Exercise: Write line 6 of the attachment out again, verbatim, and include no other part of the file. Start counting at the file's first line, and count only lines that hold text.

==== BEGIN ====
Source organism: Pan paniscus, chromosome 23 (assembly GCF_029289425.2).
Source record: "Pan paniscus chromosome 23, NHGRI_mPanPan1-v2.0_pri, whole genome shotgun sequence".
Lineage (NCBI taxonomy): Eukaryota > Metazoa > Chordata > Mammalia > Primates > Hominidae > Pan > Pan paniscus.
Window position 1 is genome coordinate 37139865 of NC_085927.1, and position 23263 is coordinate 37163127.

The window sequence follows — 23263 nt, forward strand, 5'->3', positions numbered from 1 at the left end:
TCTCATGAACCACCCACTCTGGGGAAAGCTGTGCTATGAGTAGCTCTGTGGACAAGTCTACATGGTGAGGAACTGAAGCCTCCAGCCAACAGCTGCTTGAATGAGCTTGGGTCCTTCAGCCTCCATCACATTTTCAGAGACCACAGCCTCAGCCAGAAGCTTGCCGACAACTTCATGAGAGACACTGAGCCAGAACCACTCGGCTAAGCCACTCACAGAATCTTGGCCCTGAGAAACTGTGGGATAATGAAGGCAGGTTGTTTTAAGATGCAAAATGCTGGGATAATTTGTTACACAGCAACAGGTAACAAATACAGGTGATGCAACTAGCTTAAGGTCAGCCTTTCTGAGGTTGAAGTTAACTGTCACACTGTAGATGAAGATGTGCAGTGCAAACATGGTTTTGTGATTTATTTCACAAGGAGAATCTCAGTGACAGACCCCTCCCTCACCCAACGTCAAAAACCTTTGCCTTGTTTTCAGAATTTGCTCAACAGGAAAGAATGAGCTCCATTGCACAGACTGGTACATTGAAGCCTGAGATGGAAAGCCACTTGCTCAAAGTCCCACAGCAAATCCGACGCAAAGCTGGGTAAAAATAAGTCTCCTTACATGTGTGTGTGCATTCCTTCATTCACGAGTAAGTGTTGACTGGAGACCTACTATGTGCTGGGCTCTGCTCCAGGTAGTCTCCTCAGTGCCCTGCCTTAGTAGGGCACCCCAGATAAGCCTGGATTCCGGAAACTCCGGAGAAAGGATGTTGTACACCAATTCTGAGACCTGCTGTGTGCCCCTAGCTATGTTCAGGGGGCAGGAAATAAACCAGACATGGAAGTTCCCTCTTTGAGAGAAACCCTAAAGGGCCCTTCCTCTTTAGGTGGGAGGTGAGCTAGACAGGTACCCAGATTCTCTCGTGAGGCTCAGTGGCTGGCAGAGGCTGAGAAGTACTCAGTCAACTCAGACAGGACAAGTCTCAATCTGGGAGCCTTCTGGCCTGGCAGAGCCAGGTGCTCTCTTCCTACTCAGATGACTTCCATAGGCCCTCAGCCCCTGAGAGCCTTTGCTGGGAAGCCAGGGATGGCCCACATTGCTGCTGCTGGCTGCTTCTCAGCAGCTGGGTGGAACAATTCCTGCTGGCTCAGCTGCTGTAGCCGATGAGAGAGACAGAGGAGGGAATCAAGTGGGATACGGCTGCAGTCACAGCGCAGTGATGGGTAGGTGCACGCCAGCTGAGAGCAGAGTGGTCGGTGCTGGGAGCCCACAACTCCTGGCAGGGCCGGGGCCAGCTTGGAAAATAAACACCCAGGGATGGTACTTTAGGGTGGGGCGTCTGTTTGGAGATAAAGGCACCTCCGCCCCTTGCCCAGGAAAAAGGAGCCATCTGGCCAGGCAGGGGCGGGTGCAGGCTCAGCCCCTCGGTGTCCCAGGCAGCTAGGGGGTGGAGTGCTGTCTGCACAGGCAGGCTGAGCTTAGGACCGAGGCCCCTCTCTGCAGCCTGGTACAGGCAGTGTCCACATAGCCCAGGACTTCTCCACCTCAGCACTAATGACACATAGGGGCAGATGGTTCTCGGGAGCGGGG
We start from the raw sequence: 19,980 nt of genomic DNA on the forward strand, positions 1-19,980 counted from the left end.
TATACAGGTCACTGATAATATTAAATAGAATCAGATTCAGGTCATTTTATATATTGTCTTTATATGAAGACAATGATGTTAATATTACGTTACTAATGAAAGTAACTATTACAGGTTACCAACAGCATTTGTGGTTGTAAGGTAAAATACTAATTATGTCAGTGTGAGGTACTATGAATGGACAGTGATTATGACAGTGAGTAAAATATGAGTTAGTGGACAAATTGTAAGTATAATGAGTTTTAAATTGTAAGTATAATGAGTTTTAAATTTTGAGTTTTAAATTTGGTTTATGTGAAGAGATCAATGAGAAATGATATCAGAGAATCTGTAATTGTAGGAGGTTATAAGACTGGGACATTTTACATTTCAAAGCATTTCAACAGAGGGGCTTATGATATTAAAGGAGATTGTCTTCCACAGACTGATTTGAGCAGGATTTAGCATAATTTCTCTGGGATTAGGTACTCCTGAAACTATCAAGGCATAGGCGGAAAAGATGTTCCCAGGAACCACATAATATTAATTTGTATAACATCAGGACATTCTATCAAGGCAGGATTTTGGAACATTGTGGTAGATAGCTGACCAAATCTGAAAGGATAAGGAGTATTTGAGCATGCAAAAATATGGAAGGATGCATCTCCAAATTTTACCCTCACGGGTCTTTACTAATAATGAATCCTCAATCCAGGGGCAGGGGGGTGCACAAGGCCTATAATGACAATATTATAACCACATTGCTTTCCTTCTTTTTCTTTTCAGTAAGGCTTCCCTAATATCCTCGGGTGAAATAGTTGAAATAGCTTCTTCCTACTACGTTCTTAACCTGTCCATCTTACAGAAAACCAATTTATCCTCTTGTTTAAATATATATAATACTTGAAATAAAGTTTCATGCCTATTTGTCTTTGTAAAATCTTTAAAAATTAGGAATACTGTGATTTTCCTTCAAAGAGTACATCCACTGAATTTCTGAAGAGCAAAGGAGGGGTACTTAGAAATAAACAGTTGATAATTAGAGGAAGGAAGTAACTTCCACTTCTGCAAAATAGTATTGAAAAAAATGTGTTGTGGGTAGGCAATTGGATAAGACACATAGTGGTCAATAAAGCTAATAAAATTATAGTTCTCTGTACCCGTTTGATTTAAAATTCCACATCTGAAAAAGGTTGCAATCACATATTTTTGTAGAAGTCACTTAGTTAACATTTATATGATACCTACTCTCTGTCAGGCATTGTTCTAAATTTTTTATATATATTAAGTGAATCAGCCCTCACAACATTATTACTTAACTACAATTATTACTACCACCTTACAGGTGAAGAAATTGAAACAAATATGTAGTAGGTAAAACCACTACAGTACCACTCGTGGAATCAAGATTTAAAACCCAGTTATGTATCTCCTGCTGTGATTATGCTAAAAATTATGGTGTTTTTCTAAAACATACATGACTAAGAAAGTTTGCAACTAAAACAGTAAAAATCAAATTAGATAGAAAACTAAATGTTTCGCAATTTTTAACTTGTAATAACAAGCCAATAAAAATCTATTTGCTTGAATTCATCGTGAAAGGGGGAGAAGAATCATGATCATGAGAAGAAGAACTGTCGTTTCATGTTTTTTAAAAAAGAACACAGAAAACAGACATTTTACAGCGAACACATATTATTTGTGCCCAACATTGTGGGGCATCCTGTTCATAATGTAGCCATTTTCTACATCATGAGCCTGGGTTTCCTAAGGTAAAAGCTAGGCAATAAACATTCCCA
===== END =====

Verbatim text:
TCTCATGAACCACCCACTCTGGGGAAAGCTGTGCTATGAGTAGCTCTGTGGACAAGTCTACATGGTGAGGAACTGAAGCCTCCAGCCAACAGCTGCTTGAATGAGCTTGGGTCCTTCAGCCTCCATCACATTTTCAGAGACCACAGCCTCAGCCAGAAGCTTGCCGACAACTTCATGAGAGACACTGAGCCAGAACCACTCGGCTAAGCCACTCACAGAATCTTGGCCCTGAGAAACTGTGGGATAATGAAGGCAGGTTGTTTTAAGATGCAAAATGCTGGGATAATTTGTTACACAGCAACAGGTAACAAATACAGGTGATGCAACTAGCTTAAGGTCAGCCTTTCTGAGGTTGAAGTTAACTGTCACACTGTAGATGAAGATGTGCAGTGCAAACATGGTTTTGTGATTTATTTCACAAGGAGAATCTCAGTGACAGACCCCTCCCTCACCCAACGTCAAAAACCTTTGCCTTGTTTTCAGAATTTGCTCAACAGGAAAGAATGAGCTCCATTGCACAGACTGGTACATTGAAGCCTGAGATGGAAAGCCACTTGCTCAAAGTCCCACAGCAAATCCGACGCAAAGCTGGGTAAAAATAAGTCTCCTTACATGTGTGTGTGCATTCCTTCATTCACGAGTAAGTGTTGACTGGAGACCTACTATGTGCTGGGCTCTGCTCCAGGTAGTCTCCTCAGTGCCCTGCCTTAGTAGGGCACCCCAGATAAGCCTGGATTCCGGAAACTCCGGAGAAAGGATGTTGTACACCAATTCTGAGACCTGCTGTGTGCCCCTAGCTATGTTCAGGGGGCAGGAAATAAACCAGACATGGAAGTTCCCTCTTTGAGAGAAACCCTAAAGGGCCCTTCCTCTTTAGGTGGGAGGTGAGCTAGACAGGTACCCAGATTCTCTCGTGAGGCTCAGTGGCTGGCAGAGGCTGAGAAGTACTCAGTCAACTCAGACAGGACAAGTCTCAATCTGGGAGCCTTCTGGCCTGGCAGAGCCAGGTGCTCTCTTCCTACTCAGATGACTTCCATAGGCCCTCAGCCCCTGAGAGCCTTTGCTGGGAAGCCAGGGATGGCCCACATTGCTGCTGCTGGCTGCTTCTCAGCAGCTGGGTGGAACAATTCCTGCTGGCTCAGCTGCTGTAGCCGATGAGAGAGACAGAGGAGGGAATCAAGTGGGATACGGCTGCAGTCACAGCGCAGTGATGGGTAGGTGCACGCCAGCTGAGAGCAGAGTGGTCGGTGCTGGGAGCCCACAACTCCTGGCAGGGCCGGGGCCAGCTTGGAAAATAAACACCCAGGGATGGTACTTTAGGGTGGGGCGTCTGTTTGGAGATAAAGGCACCTCCGCCCCTTGCCCAGGAAAAAGGAGCCATCTGGCCAGGCAGGGGCGGGTGCAGGCTCAGCCCCTCGGTGTCCCAGGCAGCTAGGGGGTGGAGTGCTGTCTGCACAGGCAGGCTGAGCTTAGGACCGAGGCCCCTCTCTGCAGCCTGGTACAGGCAGTGTCCACATAGCCCAGGACTTCTCCACCTCAGCACTAATGACACATAGGGGCAGATGGTTCTCGGGAGCGGGG